As it is abundantly clear between this blog and my productivity podcast I love working with productivity systems. I love trying out new apps and techniques and then seeing if they’re worth implementing into my personal life. Throughout the years I’ve had plenty of daily drivers come and go depending on what my needs were for that moment, only to be replaced within something more fitting to what I was looking for. For instance, I used to be big into bullet journalling and for years I never touched anything digital for task management. Fast forward to today and almost everything I use is digital, which I find makes managing tasks for multiple projects much easier rather than having to constantly flip through pages in my journal.
In this post I will be showcasing my (mostly) digital daily drivers I use to get stuff done. From high level planning in Notion, to task management in Todoist, and finally using Analog to triage those tasks. Much like my monthly review, what I use is tailored for me at this moment in my life and might not be the best for for everyone, but I do hope to inspire you to try out these methods and see if they’re a good fit for you. So with further ado, let’s take a look at my daily drivers as of April 2021.
Table of Contents
Notion: A Perfect High Level Manager
As a proud member of the Notion NationThe unofficial name of Notion users out there. I have been using Notion for many years to organize my life. For those of you who may have never heard of Notion, Notion is a flexible easily customizable note and project management app. Notion works using three main features: pages, blocks and databases. Without going too into detail pages are just like they sound like: they’re note pages. Pages are subdivided into blocks that can be anywhere from text blocks, to images. Finally pages can be stored within databases or as subpages to another one. It’s the databases really that set Notion apart from all other note apps out there.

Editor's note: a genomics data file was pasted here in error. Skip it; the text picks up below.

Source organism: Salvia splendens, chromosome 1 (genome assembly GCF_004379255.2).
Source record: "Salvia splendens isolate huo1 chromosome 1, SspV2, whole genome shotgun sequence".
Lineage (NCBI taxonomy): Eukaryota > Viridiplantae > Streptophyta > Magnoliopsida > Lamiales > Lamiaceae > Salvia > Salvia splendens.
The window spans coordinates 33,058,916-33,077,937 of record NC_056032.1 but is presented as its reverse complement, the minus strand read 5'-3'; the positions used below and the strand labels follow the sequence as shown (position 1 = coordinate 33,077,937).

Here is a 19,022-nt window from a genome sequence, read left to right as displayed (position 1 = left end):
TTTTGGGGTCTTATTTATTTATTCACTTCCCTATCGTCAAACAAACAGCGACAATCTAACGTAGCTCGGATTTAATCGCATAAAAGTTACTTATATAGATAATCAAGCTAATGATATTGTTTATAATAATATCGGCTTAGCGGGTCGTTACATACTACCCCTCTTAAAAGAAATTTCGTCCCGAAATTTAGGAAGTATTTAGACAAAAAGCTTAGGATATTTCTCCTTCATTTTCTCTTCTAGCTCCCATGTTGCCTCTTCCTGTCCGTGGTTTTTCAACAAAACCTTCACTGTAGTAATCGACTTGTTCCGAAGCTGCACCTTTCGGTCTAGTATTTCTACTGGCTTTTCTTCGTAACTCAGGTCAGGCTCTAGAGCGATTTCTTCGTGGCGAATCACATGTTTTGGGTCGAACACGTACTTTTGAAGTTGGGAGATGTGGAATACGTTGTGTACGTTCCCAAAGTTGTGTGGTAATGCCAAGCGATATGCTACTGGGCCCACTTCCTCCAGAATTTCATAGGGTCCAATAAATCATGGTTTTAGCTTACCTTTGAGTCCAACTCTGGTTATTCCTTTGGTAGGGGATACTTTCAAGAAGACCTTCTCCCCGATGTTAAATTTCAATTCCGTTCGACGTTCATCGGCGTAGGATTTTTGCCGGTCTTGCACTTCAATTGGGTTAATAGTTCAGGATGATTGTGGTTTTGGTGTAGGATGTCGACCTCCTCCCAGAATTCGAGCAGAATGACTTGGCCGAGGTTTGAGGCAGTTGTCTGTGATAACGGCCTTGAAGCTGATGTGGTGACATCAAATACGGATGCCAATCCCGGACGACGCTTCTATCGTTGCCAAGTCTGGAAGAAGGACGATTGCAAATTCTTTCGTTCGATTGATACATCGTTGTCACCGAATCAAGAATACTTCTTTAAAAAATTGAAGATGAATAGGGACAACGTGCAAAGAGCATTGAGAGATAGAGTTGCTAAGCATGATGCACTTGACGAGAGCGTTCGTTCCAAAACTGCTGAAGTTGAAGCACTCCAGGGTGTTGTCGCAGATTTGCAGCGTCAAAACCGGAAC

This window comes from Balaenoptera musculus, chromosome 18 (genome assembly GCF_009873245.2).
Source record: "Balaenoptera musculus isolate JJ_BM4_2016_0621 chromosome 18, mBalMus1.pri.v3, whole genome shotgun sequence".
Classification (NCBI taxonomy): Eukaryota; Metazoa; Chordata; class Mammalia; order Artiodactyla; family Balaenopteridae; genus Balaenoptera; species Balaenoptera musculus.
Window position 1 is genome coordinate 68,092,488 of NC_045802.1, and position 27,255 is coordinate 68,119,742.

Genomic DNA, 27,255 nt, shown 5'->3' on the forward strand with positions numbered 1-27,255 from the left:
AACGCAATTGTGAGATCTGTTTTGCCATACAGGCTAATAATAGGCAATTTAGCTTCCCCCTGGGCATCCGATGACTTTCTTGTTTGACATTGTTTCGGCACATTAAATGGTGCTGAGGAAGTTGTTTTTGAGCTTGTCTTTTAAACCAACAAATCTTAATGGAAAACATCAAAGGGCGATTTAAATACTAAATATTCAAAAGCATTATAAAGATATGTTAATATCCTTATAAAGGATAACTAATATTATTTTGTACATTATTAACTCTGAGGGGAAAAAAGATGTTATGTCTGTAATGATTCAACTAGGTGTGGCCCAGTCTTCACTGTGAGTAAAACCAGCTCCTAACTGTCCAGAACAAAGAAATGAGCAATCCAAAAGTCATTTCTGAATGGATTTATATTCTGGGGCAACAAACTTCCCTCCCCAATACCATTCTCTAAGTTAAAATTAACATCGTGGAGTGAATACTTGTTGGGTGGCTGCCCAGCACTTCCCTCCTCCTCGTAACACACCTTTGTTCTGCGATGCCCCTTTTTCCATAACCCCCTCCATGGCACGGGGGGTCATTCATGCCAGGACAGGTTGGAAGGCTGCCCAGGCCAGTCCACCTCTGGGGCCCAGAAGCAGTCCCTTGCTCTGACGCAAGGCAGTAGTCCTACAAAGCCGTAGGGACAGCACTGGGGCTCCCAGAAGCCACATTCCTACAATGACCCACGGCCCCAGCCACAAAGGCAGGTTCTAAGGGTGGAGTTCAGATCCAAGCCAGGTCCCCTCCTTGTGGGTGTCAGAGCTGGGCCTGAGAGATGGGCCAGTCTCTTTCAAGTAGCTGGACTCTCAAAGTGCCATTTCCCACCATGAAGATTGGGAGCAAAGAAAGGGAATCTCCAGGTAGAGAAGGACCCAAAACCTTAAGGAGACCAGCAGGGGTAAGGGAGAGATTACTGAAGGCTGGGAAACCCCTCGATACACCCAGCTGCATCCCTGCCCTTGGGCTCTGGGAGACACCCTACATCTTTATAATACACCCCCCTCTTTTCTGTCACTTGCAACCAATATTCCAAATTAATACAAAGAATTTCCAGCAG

With a database you can add as many columns as needed for sorting your pages, from tags to dates and even custom formula, the ability to sort items in Notion boundless. Furthermore, databases can be displayed in different ways, from simple spreadsheets to kanban boards and even calendars. The database feature is what makes Notion such a powerful tool. Notion itself has its own issues, from speed to unexpected downtime, and no offline support, but those are issues to discuss for another time. Right now we’ll be taking a look at my Notion setup for monthly & weekly planning, along with project management. The rest of this section will be tailored towards the experienced Notion user, so if you’re interested in learning more I suggest diving down to rabbit hole that is Notion YouTube.Warning: Notion YouTube is extremely addicting and can lead to symptoms such as a perpetual desire to redo your set up.
The Goal Hub
Welcome to The Goal Hub, the place where everything happens. The Goal Hub is divided in five main sections: A kanban board of all of my projects.
To an overview of all my yearly themes and reviews.